Some people from the audience accused the director of taking advantage of the main character, an old Korean woman, who did not quite understand that a film was being made about her. It took a bit of explanations from the filmmaker to calm things down.
“After the discussion I couldn’t sleep,” Hosup Lee says.
“The guy in the audience was probably angry about my attitude. It is my fault, because there was probably some misunderstanding about the topics. I explained my film to Grandma Wike, but she didn’t really understand why she was on TV. But during the four years she almost became my own grandma.”
It took five years for Hosup Lee to make And Thereafter. It is the director’s first feature-length documentary, which developed out of a short film graduation project. The documentary tells the story of Young-ja Wike, an elderly Korean woman who married an American GI to escape her hopeless, destitute situation after the Korean War. Young-ja has lived in the US for forty years, but her life is no American Dream. She never learned the language well and was looked down upon by Americans, whereas Koreans called her a whore. The ‘thereafter’ of the marriage turned into an isolated life with a mentally ill husband suffering from war traumas and with grownup children she can hardly communicate with. They treat her with contempt and Young-ja’s only joy is to grow chilli peppers in a small field outside the house. The film is structured around the changing of the seasons and working in the chilli pepper field.
Inspired by Fiction and Wiseman
The story of the dysfunctional Wike family is structured like a drama. The family secrets are gradually revealed and these dramas are used as plot points that turn the story into new directions, thickening the layer of humiliation and sometimes violence Young-ja has to put up with.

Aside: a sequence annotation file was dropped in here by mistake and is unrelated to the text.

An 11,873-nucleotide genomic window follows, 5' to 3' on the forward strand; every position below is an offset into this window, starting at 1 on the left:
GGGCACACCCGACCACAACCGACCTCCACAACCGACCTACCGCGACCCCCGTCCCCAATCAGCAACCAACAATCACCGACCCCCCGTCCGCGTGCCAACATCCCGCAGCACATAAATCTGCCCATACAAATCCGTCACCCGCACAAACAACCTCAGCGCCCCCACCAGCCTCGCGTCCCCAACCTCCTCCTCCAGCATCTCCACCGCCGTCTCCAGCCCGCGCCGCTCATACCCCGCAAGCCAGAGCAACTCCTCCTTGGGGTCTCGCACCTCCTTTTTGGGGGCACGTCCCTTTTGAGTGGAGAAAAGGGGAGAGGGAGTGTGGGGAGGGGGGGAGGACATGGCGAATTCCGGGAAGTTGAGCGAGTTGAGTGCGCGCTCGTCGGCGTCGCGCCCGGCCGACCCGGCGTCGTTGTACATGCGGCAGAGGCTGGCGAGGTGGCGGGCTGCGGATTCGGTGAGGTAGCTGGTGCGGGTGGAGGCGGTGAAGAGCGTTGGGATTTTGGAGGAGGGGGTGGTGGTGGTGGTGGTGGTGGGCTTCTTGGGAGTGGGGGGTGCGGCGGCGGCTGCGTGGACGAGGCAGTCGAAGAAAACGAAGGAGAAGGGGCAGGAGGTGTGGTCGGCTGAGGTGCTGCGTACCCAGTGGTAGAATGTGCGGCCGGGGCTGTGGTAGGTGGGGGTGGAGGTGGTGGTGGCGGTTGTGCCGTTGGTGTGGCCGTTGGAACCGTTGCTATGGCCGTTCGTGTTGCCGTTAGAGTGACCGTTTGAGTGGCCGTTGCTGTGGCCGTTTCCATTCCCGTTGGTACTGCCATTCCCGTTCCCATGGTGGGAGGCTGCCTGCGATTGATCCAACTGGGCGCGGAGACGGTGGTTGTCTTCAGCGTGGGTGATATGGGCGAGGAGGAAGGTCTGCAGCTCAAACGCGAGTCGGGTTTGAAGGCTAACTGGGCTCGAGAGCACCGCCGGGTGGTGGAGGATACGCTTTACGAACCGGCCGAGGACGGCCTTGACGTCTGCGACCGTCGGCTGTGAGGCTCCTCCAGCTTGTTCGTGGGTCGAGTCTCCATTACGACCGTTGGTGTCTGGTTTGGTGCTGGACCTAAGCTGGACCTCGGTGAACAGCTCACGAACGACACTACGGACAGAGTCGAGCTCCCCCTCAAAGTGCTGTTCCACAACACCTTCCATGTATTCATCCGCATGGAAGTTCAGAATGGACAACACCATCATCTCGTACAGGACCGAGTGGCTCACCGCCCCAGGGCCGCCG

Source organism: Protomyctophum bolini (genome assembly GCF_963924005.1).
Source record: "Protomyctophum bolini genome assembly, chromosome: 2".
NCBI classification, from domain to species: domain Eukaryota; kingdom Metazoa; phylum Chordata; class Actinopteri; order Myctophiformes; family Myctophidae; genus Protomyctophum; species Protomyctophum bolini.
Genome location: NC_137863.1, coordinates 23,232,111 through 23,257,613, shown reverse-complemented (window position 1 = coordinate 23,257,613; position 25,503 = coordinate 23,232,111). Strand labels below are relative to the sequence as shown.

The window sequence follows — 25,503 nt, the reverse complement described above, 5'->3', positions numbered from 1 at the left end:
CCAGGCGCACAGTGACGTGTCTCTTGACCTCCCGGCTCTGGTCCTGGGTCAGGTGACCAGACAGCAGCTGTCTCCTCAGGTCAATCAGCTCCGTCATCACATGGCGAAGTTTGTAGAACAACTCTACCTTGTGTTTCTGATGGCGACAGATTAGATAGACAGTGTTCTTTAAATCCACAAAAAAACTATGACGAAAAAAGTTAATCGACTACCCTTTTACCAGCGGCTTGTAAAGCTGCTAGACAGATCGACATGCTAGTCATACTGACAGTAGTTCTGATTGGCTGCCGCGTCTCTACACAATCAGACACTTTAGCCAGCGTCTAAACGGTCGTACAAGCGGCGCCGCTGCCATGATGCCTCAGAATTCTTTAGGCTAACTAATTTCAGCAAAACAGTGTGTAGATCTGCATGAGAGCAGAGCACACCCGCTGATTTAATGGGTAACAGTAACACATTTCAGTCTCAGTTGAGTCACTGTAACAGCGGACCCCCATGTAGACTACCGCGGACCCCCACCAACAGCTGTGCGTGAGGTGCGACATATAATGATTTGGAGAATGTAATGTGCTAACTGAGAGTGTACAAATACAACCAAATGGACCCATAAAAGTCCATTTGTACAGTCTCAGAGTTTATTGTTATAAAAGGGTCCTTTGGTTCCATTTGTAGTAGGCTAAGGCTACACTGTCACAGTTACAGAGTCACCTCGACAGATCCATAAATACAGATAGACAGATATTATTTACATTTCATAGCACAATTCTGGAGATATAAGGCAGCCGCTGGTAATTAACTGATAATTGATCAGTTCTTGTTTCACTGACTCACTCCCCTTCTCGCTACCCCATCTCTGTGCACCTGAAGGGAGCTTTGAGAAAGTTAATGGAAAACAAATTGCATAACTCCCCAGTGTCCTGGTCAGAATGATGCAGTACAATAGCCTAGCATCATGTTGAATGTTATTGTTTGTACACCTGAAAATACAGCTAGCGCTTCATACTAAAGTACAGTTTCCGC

“Every sequence is made like a fiction film; every scene is very composed; it has a style, because I try to control everything,” Lee explains.
One very beautiful shot in the film is one where the snow is falling quietly on the house. The picture then dissolves into a rain of red chilli peppers spurting out of a grinder machine like red snow.
“I waited four years for the right snow to fall. There was snow but not the kind I wanted, but finally it came. Patience is the number one rule in documentary filmmaking,” says Lee with a smile.
Hosup Lee is also greatly inspired by Frederick Wiseman and direct cinema.
When I ask him about his view on filming someone who does not fully understand that she is in a film, he refers to Wiseman.
“We should think about why Wiseman wanted to film in a hospital. He wanted the same as me: not to make money but to show what goes on. I want to show an isolated person living in America.”
“If I want to show the society, I choose the ‘microscope’ approach. I can show unequal relations between Korea and America by watching Grandma Wike.”
By zooming in on Grandma Wike’s story, Lee brings out the losses and personal costs of war of the persons who are still suffering the consequences.
“I met Grandma Wike five years ago, I knew her story, and my philosophy about the film is that it is a kind of declaration of love,” Lee says.
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